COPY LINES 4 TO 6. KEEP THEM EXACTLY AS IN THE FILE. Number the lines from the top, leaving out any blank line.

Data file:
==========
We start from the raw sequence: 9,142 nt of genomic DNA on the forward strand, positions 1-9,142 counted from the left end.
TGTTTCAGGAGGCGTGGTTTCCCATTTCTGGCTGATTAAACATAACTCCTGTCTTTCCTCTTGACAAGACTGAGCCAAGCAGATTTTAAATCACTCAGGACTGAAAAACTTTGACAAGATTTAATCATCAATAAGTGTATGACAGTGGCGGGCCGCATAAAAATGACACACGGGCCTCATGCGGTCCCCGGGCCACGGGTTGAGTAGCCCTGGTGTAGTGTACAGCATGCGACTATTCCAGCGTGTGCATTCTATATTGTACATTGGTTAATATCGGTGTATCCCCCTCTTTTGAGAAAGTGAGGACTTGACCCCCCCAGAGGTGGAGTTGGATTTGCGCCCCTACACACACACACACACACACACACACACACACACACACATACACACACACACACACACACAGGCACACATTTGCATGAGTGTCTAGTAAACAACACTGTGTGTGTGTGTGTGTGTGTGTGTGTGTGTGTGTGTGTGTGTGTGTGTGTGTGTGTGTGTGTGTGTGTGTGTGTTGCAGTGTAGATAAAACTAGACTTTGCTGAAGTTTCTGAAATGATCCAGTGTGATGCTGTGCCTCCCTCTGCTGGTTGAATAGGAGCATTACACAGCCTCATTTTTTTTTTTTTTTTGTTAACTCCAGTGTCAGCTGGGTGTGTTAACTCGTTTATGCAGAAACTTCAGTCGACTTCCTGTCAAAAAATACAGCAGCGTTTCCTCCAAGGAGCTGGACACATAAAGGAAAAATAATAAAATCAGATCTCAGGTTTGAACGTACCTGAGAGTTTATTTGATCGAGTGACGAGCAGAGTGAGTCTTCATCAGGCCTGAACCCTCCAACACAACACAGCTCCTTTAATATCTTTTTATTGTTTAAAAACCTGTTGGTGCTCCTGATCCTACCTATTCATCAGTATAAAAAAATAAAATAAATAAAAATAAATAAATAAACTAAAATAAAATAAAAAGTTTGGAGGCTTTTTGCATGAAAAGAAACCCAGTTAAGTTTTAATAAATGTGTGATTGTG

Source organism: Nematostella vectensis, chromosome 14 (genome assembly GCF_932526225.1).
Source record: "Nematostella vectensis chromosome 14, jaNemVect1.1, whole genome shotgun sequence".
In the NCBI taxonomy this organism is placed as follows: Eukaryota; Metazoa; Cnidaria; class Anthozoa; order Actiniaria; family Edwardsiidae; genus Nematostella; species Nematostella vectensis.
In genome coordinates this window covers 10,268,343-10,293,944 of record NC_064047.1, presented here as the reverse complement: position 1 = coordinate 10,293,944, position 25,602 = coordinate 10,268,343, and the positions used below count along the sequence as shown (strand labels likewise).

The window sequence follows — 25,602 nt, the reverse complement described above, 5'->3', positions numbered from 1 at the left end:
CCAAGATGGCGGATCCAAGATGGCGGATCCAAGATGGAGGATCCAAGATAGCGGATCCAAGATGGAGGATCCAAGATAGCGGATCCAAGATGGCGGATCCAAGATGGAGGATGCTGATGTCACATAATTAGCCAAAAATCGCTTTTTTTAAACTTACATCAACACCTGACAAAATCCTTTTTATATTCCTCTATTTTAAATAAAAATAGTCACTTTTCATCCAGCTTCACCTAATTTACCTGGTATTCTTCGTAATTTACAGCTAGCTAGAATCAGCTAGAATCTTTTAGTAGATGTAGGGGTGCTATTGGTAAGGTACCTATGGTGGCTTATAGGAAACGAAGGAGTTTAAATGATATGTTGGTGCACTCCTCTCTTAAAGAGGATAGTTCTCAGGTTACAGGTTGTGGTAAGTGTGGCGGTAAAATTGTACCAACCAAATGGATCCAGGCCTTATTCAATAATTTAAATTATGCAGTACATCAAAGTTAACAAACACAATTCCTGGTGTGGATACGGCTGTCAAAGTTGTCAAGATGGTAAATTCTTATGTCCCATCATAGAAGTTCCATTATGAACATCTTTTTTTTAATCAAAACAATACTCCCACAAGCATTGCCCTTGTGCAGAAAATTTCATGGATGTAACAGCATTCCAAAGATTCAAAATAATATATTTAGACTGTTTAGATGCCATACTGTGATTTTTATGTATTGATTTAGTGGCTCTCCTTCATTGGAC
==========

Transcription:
Source record: "Nematostella vectensis chromosome 14, jaNemVect1.1, whole genome shotgun sequence".
In the NCBI taxonomy this organism is placed as follows: Eukaryota; Metazoa; Cnidaria; class Anthozoa; order Actiniaria; family Edwardsiidae; genus Nematostella; species Nematostella vectensis.
In genome coordinates this window covers 10,268,343-10,293,944 of record NC_064047.1, presented here as the reverse complement: position 1 = coordinate 10,293,944, position 25,602 = coordinate 10,268,343, and the positions used below count along the sequence as shown (strand labels likewise).